Dementia is not a typical disease model. While it is a progressively worsening terminal disease like many others, the rate of progression from mild to advanced dementia can vary from three to 20 years. And as the disease continues to destroy brain cells, patients increasingly depend on care partners for assistance.
This means that care partners for people with dementia are particularly vulnerable to burnout and fatigue due to the long process of decline. They feel grief and loss, not unlike a death in the family; but instead of being sudden, it is spread out over years with multiple losses.
One way to mitigate this long-term experience of fatigue and grief is by building resilience, defined for our purpose as the capacity to recover from or adjust to adversity. It can mean a greater ability to maintain well-being and effective functioning in the face of high levels of disruption, or the capacity to bounce back from difficulties involving family, relationships, health, work, home, finances, etc.
Dementia affects care partners – and that necessitates resilience.
The fatigue and grief experienced by caregivers has very real consequences:
- Care partner spouses between the ages of 66 and 96, who are experiencing mental and emotional strain, have a 68% higher risk of dying than people the same age who are not caregivers
- Adult children have a 63% higher risk of dying over the course of caregiving for four or more years
- According to a UCLA study:
- 41% of women care partners and 54% of men care partners cope by using alcohol
- 51% of care partners admit to “overusing” prescription medications
- 16% start to smoke again after quitting, sometimes years later
- 72% are overweight
There are four dimensions of caregiver burnout and fatigue.
- The emotional/mental dimension is characterized by anger, anxiety, denial, depression, exhaustion, feeling overwhelmed, irritability, mood swings, emotional fatigue, social withdrawal and loss of interest in activities.
- The physical dimension consists of insomnia and poor sleep, difficulty concentrating, headaches, muscle tension, physical fatigue, gastrointestinal problems, self-neglect and poor eating habits.
- The social dimension is primarily characterized by withdrawal from community, avoidance of social events and obligations, isolation and minimization of contact.
- The spiritual dimension involves feeling hopeless, spiritual disconnection (“God has abandoned me”), spiritual strain (“God is so far away”), and spiritual doubt (“How can I believe in God when this terrible thing is happening?”).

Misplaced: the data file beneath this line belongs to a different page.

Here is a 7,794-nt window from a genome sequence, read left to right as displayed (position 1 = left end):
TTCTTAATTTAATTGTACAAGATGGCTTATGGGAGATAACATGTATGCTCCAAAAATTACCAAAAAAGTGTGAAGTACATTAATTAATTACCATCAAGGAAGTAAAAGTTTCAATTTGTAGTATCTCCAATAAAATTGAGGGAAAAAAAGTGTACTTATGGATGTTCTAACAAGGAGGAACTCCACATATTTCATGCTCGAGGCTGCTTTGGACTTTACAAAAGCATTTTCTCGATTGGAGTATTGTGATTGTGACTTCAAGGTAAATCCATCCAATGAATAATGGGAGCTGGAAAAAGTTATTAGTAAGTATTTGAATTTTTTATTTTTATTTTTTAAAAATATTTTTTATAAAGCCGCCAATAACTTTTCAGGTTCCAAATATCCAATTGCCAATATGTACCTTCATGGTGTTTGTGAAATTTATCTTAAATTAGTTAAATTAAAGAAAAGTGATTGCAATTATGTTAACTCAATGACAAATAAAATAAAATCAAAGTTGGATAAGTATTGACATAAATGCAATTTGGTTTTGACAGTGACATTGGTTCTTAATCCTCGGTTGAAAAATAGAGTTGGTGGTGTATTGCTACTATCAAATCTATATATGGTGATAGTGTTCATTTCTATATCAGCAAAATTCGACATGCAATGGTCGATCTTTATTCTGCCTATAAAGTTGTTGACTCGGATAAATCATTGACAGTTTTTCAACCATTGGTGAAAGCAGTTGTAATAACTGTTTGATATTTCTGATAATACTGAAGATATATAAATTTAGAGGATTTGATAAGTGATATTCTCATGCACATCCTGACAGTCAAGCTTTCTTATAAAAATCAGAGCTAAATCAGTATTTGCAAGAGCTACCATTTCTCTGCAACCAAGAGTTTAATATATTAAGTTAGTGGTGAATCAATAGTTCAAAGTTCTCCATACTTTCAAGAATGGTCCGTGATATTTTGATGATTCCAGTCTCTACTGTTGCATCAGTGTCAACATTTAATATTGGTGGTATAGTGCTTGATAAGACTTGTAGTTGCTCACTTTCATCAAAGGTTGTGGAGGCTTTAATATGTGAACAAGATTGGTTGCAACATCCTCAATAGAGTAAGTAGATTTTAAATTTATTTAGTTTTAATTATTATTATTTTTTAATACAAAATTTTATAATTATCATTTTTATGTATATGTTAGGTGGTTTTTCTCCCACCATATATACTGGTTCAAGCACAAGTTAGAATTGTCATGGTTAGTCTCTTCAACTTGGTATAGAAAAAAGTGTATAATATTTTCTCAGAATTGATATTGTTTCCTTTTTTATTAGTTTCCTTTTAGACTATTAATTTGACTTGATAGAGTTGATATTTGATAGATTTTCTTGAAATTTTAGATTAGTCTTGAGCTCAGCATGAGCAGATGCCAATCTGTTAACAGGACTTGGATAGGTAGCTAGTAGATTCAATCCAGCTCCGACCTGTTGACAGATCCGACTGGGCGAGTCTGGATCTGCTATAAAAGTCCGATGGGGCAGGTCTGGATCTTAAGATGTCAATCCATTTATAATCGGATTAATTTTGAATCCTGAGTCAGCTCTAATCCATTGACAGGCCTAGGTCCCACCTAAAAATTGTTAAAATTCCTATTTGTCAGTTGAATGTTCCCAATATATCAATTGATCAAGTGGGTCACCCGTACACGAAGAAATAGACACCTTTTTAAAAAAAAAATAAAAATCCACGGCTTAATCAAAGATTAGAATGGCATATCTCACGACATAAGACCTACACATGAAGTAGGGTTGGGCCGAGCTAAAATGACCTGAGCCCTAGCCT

For each of these dimensions, the following tools can help build resilience.
- Emotional and mental resilience can be built through:
- Adopting a positive outlook
- Tapping into your self-confidence
- Creating structure and routine
- Using your imagination to solve problems
- Acknowledging the situation and rising above it
- You can cultivate physical resilience by:
- Practicing good nutritional habits
- Getting regular exercise
- Giving yourself time for rest and recovery
- Developing endurance through your support systems
- Social resilience can be built through:
- Maintaining connections and asking for help
- Finding a listening ear
- Delegating to family and friends
- Surrounding yourself with positive people
- Building a larger support team full of family, neighbors, friends, community resources, professional care managers, etc.
- You can develop spiritual resilience by:
- Finding meaning by helping others
- Shifting your reference from a focus on problems to solutions
- Changing your perspective to see the impact your negativity may be making
- Leaning into gratitude and counting your blessings
Try these exercises to build resilience.
- Storytelling Activity: Consider an example in your life where you continue to repeat a story that produces worry or anxiety. Try writing out a new version with a more positive interpretation. Recognize how you feel in the process.
- Find the Silver Lining Activity: Think about an upsetting experience you have had recently. Rather than focusing on the frustration of the experience, reflect on three positive things about it.
- Self-Compassion Activity: Think of a difficult circumstance in your life that has been concerning you. Write down some details about the event. What would you tell a friend in that situation? What tone would you use? What actions would you take?
- Mantra/Identity Statement Activity: Recite a personalized identity statement that emphasizes a positive quality and specifies something you want to become in five seconds, such as “I am confident and passionate,” or “I’m consistently excellent every day as a care partner, wife, and mother.” “I can do anything for a little while.”